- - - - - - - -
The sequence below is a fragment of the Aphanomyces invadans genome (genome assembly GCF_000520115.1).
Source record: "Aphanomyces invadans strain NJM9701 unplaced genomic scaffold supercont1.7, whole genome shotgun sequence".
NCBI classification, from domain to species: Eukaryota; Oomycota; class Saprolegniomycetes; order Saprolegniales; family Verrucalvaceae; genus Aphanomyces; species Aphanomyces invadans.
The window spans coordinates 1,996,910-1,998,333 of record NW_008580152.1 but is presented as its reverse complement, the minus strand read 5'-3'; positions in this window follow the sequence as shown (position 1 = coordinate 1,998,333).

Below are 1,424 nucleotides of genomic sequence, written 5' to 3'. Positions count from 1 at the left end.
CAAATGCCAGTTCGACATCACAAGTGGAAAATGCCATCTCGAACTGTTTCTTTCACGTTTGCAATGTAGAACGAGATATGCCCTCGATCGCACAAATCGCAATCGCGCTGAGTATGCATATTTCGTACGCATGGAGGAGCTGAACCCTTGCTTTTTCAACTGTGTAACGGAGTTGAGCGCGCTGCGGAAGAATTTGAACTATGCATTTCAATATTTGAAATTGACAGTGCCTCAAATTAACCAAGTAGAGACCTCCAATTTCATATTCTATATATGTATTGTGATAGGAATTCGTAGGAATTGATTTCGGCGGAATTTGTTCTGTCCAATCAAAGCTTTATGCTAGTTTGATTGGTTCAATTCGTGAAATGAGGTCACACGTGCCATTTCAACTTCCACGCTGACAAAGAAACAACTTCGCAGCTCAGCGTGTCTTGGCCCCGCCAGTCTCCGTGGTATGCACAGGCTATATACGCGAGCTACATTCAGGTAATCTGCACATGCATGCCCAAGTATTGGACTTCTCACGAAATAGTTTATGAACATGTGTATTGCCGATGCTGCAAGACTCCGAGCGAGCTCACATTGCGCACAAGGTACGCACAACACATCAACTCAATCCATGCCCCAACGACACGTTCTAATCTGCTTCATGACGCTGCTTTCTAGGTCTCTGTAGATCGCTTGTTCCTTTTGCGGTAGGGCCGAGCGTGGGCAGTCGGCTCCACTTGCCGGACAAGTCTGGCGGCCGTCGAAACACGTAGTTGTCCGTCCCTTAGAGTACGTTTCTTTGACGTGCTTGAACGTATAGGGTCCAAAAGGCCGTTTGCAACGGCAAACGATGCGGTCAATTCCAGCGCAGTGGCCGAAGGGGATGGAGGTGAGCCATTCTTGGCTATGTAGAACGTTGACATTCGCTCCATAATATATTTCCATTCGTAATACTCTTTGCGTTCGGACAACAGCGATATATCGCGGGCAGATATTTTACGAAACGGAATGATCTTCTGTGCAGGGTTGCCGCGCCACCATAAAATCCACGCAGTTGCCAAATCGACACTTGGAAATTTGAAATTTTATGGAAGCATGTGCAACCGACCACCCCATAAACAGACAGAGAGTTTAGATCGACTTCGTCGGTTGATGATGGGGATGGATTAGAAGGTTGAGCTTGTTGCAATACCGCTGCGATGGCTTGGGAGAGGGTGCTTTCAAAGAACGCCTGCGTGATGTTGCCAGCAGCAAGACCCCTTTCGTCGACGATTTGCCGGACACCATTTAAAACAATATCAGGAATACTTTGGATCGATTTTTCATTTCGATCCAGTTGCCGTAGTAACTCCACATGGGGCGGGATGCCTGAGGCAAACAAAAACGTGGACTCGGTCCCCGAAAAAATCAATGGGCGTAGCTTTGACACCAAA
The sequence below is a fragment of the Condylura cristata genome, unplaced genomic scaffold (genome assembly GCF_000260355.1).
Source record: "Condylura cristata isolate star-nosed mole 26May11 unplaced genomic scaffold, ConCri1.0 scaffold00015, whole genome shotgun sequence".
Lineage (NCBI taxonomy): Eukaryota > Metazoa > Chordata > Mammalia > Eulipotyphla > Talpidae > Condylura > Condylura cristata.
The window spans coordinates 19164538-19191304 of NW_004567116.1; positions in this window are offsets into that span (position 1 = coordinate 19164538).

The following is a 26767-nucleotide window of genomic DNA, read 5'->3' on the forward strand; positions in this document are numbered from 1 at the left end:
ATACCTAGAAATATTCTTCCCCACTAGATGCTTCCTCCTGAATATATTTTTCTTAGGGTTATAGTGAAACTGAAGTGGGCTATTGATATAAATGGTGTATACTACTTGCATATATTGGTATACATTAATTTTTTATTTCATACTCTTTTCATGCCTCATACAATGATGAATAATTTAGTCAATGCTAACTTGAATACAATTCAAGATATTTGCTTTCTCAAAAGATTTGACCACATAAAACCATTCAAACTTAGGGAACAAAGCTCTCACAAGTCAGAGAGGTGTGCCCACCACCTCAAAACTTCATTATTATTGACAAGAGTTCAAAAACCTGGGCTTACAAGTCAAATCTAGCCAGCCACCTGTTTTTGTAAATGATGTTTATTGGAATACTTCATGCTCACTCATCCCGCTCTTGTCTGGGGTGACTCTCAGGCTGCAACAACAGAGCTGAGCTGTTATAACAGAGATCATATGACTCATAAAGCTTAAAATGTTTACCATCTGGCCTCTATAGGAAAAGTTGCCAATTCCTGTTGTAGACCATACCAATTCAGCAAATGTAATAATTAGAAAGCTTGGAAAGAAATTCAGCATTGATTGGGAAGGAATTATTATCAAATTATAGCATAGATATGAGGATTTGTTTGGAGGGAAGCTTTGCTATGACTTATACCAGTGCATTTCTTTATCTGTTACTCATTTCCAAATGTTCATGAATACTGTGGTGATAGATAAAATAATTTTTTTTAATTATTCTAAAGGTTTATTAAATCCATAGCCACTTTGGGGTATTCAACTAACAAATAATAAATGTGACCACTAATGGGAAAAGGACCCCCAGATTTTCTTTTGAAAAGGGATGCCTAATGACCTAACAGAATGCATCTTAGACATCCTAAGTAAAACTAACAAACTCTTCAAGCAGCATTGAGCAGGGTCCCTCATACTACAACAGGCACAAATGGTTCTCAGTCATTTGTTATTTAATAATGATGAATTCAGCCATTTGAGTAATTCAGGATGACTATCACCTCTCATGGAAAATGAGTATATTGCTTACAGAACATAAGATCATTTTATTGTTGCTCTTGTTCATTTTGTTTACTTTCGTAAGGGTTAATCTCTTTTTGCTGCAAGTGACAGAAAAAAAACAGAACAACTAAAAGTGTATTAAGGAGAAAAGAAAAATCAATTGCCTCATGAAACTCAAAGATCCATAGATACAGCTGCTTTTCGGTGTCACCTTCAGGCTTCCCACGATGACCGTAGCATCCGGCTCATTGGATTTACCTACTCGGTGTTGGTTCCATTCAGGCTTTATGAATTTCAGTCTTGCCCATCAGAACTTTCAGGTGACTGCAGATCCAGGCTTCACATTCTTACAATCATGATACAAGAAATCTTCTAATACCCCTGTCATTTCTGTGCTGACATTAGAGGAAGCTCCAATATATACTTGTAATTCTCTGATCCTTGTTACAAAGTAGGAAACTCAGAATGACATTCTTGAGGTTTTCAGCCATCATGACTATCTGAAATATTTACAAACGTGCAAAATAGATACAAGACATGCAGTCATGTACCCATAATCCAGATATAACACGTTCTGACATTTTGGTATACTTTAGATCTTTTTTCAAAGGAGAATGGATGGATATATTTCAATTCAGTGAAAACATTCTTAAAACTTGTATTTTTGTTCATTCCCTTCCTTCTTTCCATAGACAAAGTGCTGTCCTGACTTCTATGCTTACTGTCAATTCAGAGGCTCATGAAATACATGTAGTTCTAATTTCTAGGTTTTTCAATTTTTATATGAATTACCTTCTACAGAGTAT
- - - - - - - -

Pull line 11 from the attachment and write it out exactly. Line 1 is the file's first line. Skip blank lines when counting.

The following is a 26767-nucleotide window of genomic DNA, read 5'->3' on the forward strand; positions in this document are numbered from 1 at the left end: